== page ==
Friday, January 19, 2007

Post No. 100: The “Ideology” of the U.S. media?

Note: Any references to dates found below is made relative to 16/1/2007, that is the day which I started writing this short essay.

I am really quite amazed at how quickly people react to certain things and issues. I mean, it was only yesterday (15/1/2007), that the Straits Times (ST) published in its pages a lengthy (altogether, the excerpt took up 2 pages of space) excerpt (“This column on Singapore, are you sure you want it to run?”, ST, 15/1/2007) from Mr. Tom Plate’s, a veteran U.S. journalist from the LA Times, new book: “Confessions of an American Media Man: What they don’t tell you at journalism school”) and on the same day, we already have people, specifically Singaporean “netizens”, discussing and commenting about this particular excerpt (for examples, please go here, here and here). And from what I can observe, most of the comments about this particular excerpt are those disputing Mr. Plate’s positive portrayal and remarks about Singapore in the 1990s and MM (then still SM) Lee Kuan Yew, with some comments even accusing Mr. Plate of, if not the ST, of “carrying the balls” of Singapore and MM Lee or “inviting” Mr. Plate to become a Singapore Permanent Resident or citizen if he really thought so highly of the Singaporean system.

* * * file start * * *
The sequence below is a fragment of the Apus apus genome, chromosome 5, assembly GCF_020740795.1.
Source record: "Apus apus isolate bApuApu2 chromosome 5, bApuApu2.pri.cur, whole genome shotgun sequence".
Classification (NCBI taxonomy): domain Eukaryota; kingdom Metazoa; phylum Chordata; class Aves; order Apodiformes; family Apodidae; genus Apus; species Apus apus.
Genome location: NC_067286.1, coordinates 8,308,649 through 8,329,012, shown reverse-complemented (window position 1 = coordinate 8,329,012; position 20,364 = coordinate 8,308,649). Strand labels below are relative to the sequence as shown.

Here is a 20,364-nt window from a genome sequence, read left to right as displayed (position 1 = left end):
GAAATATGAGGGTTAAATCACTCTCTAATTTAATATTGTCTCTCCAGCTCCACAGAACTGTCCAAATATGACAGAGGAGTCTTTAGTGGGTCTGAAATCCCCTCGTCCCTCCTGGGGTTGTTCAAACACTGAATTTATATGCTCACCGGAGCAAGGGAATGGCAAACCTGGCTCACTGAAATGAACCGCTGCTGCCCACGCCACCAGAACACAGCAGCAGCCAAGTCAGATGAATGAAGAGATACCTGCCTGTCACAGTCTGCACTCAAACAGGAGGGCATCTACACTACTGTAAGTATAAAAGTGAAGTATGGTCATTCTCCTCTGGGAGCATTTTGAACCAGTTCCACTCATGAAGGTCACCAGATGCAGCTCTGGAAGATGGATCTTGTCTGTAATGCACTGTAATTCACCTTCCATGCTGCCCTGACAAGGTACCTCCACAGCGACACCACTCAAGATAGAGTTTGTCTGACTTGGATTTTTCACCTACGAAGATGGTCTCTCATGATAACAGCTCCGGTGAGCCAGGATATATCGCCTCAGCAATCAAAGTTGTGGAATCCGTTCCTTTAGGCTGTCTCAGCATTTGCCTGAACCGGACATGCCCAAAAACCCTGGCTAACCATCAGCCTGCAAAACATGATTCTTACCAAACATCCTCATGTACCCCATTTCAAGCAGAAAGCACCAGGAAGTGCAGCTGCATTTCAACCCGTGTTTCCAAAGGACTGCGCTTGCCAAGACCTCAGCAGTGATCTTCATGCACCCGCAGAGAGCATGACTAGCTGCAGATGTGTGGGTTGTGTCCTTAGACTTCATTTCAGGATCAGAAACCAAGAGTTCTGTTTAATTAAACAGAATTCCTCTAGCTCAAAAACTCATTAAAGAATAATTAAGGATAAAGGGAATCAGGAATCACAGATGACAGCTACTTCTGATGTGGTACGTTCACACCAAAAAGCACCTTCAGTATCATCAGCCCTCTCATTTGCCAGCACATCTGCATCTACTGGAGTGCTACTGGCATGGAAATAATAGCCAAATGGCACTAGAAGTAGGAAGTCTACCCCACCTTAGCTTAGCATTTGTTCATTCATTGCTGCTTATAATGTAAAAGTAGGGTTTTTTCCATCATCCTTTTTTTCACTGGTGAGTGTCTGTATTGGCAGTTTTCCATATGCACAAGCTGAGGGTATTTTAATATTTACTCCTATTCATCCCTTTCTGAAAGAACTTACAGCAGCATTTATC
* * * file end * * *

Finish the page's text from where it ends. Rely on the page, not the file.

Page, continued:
However, while this entire dispute over Mr. Plate’s positive portrayal of Singapore and MM Lee is an interesting topic in itself, I would not be focusing on this particular issue in this essay. Instead, I would be mainly be focusing my attention on this theme, which, from my viewpoint, is what Mr. Plate was actually trying to get at in the excerpt (we Singaporeans perhaps just got distracted by his comments on Singapore and MM Lee, understandably, of course), of the “ideology” of the U.S. media.